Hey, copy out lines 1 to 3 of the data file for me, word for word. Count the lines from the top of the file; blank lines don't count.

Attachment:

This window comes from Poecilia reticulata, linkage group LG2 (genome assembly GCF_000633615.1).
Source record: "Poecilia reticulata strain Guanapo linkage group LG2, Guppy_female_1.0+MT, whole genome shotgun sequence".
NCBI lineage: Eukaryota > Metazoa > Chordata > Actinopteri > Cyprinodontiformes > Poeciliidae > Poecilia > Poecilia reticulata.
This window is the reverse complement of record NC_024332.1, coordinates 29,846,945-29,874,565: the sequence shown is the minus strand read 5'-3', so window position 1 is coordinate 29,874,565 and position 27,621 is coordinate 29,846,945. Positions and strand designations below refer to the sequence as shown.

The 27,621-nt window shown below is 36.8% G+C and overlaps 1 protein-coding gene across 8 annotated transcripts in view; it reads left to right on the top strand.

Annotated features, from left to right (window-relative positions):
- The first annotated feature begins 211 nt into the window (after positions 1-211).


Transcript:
This window comes from Poecilia reticulata, linkage group LG2 (genome assembly GCF_000633615.1).
Source record: "Poecilia reticulata strain Guanapo linkage group LG2, Guppy_female_1.0+MT, whole genome shotgun sequence".
NCBI lineage: Eukaryota > Metazoa > Chordata > Actinopteri > Cyprinodontiformes > Poeciliidae > Poecilia > Poecilia reticulata.